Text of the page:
You’ve done a hugely successful job as Professor of Particle Physics. Will you still have time for research now that you’ve been appointed Rector?
My passion for research won’t just evaporate from one day to the next! What matters most is ensuring that the amazing people in my research group continue to thrive and prosper. I want to continue investing time in them, but it will certainly be a challenge to combine that with my responsibilities as Rector.
During your time at CERN, you were deputy spokesperson for a scientific collaboration
involving 4,000 researchers and students from more than 40 countries. Do you think that experience will benefit you in your role as Rector?
Absolutely. Organisations like ETH and CERN operate on the same principle – namely, that we can achieve shared goals by working with highly motivated, talented individuals. The only way to tackle most of the challenges we face today is through outstanding teamwork – just as the only way to develop the highly complex experiments at CERN is through broad-based international collaboration.
If you had to name one key insight you’ve gained during your 20 years at ETH, what would it be?
Learning to appreciate the incredible diversity and quality of ETH teaching and research and seeing such a wide variety of truly amazing people all working in one place – from students, researchers and lecturers right through to staff in the academic departments and central services. That’s what makes it such a joy to go to work each morning!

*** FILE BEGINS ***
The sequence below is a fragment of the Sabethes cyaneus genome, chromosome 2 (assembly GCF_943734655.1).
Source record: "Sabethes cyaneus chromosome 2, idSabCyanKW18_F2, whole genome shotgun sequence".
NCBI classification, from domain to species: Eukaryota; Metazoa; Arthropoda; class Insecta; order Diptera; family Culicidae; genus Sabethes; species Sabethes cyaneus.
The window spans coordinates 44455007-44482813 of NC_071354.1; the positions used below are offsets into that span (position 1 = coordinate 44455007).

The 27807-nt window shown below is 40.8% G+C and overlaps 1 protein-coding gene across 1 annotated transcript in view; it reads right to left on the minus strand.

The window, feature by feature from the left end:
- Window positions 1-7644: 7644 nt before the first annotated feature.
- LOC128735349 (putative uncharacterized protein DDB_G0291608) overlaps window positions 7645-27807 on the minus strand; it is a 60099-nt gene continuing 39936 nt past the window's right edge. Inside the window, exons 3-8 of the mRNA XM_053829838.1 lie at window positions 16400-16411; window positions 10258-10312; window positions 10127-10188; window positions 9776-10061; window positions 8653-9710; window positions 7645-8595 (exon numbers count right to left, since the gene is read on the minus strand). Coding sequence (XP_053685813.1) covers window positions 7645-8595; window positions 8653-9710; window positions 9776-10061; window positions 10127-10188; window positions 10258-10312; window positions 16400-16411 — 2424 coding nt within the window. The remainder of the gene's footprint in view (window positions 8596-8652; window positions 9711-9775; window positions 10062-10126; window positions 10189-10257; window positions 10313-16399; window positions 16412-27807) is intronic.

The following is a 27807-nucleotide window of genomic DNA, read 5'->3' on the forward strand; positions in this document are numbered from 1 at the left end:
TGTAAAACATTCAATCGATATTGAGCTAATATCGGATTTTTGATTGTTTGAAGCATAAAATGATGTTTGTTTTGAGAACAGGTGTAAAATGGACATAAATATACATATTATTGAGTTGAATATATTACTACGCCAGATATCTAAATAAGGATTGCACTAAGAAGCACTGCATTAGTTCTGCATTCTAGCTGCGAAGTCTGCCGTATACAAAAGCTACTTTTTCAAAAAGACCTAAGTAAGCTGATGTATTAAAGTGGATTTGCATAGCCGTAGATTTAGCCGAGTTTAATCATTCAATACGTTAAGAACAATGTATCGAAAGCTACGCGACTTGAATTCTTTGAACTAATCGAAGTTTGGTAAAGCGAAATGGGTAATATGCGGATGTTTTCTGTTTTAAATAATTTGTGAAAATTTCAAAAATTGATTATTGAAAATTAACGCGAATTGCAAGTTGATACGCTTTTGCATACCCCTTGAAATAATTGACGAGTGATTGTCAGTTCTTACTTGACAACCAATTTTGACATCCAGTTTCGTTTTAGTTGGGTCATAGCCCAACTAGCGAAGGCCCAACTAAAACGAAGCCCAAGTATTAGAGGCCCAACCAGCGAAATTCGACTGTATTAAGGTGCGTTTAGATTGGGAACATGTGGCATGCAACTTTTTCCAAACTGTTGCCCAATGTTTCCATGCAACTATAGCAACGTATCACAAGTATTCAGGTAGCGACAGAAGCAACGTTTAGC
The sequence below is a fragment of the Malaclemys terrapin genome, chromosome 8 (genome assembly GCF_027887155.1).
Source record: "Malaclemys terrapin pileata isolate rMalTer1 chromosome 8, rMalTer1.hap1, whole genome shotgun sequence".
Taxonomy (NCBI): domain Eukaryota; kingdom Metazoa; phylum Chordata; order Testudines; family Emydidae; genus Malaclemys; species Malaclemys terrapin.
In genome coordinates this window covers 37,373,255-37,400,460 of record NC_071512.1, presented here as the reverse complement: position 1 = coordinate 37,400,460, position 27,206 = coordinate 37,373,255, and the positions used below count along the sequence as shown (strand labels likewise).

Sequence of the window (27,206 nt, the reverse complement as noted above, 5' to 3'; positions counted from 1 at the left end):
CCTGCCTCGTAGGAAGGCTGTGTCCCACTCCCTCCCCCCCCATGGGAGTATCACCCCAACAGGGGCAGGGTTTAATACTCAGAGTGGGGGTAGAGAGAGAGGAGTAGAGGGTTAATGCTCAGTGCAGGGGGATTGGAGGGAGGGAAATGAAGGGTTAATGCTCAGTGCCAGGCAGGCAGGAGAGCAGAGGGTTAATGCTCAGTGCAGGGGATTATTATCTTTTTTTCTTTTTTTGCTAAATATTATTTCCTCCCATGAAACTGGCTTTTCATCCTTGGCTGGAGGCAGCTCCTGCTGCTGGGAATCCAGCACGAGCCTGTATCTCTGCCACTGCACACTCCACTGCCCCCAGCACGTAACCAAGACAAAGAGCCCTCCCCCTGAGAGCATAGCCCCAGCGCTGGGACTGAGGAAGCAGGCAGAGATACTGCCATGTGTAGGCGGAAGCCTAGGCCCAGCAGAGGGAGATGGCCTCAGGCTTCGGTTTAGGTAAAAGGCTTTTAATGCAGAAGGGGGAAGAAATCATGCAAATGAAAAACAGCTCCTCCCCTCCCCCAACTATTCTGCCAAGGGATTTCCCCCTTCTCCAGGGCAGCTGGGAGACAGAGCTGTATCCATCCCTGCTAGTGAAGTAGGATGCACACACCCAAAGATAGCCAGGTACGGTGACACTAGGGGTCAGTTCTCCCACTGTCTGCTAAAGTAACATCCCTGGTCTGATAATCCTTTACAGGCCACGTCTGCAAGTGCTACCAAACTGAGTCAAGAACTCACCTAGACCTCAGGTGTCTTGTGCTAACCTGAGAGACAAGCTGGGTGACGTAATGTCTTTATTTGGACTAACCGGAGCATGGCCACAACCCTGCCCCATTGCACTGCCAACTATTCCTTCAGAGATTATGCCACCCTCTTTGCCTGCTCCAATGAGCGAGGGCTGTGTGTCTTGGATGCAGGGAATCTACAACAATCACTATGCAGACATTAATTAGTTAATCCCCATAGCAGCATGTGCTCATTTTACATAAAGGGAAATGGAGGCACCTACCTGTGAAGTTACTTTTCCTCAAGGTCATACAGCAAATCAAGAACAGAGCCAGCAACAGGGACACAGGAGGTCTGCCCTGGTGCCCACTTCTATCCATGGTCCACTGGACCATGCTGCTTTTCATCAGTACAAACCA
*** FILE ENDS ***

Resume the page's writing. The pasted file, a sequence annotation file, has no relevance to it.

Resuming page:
You’ve already received several awards for your teaching work at ETH. What advice would you give to someone looking to improve their teaching?
I base my teaching on the three Es of enthusiasm, empathy and expectation management. That means teaching with enthusiasm and cultivating the kind of presence that captures and holds people’s attention; putting yourself in the learners’ shoes and constantly asking yourself whether you’re explaining things clearly enough; and giving clear guidance and objectives that you can actually stick to.
You were born and raised in South Tyrol. What do the mountains mean to you?
I feel a close connection to them. I get an extraordinary feeling of inner peace when I’m in the mountains – and I think they can teach us respect and humility.